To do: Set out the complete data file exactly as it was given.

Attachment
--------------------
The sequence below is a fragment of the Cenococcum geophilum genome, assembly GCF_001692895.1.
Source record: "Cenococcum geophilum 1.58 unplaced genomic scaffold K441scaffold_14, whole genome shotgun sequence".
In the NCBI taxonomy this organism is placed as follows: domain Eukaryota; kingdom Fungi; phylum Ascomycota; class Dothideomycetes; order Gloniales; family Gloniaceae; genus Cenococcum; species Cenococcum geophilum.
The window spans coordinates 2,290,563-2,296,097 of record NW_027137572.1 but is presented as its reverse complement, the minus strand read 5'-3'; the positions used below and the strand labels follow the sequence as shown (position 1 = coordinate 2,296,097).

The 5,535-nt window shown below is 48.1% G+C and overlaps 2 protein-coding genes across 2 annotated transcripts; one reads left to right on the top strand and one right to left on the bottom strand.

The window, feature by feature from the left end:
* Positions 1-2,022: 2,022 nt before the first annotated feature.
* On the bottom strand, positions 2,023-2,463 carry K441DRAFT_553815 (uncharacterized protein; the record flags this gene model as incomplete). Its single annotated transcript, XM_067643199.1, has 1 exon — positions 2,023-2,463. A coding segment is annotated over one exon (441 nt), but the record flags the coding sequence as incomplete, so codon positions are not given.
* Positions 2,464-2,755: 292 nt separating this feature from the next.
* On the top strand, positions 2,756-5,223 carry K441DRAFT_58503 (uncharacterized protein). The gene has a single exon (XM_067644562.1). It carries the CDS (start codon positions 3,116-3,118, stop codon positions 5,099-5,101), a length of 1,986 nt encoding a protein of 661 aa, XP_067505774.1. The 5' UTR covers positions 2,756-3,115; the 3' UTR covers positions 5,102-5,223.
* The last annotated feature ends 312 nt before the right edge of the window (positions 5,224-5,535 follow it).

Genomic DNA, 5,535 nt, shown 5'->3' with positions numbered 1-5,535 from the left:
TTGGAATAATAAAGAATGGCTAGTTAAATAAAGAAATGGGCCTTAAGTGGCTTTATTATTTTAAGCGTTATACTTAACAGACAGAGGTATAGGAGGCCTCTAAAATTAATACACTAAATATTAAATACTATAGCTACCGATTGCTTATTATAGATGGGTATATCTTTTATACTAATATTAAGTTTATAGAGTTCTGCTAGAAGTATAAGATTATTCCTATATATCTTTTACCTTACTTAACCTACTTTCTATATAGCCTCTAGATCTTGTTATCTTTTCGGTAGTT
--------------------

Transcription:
The sequence below is a fragment of the Cenococcum geophilum genome, assembly GCF_001692895.1.
Source record: "Cenococcum geophilum 1.58 unplaced genomic scaffold K441scaffold_14, whole genome shotgun sequence".
In the NCBI taxonomy this organism is placed as follows: domain Eukaryota; kingdom Fungi; phylum Ascomycota; class Dothideomycetes; order Gloniales; family Gloniaceae; genus Cenococcum; species Cenococcum geophilum.
The window spans coordinates 2,290,563-2,296,097 of record NW_027137572.1 but is presented as its reverse complement, the minus strand read 5'-3'; the positions used below and the strand labels follow the sequence as shown (position 1 = coordinate 2,296,097).

The 5,535-nt window shown below is 48.1% G+C and overlaps 2 protein-coding genes across 2 annotated transcripts; one reads left to right on the top strand and one right to left on the bottom strand.

The window, feature by feature from the left end:
* Positions 1-2,022: 2,022 nt before the first annotated feature.
* On the bottom strand, positions 2,023-2,463 carry K441DRAFT_553815 (uncharacterized protein; the record flags this gene model as incomplete). Its single annotated transcript, XM_067643199.1, has 1 exon — positions 2,023-2,463. A coding segment is annotated over one exon (441 nt), but the record flags the coding sequence as incomplete, so codon positions are not given.
* Positions 2,464-2,755: 292 nt separating this feature from the next.
* On the top strand, positions 2,756-5,223 carry K441DRAFT_58503 (uncharacterized protein). The gene has a single exon (XM_067644562.1). It carries the CDS (start codon positions 3,116-3,118, stop codon positions 5,099-5,101), a length of 1,986 nt encoding a protein of 661 aa, XP_067505774.1. The 5' UTR covers positions 2,756-3,115; the 3' UTR covers positions 5,102-5,223.
* The last annotated feature ends 312 nt before the right edge of the window (positions 5,224-5,535 follow it).

Genomic DNA, 5,535 nt, shown 5'->3' with positions numbered 1-5,535 from the left:
TTGGAATAATAAAGAATGGCTAGTTAAATAAAGAAATGGGCCTTAAGTGGCTTTATTATTTTAAGCGTTATACTTAACAGACAGAGGTATAGGAGGCCTCTAAAATTAATACACTAAATATTAAATACTATAGCTACCGATTGCTTATTATAGATGGGTATATCTTTTATACTAATATTAAGTTTATAGAGTTCTGCTAGAAGTATAAGATTATTCCTATATATCTTTTACCTTACTTAACCTACTTTCTATATAGCCTCTAGATCTTGTTATCTTTTCGGTAGTT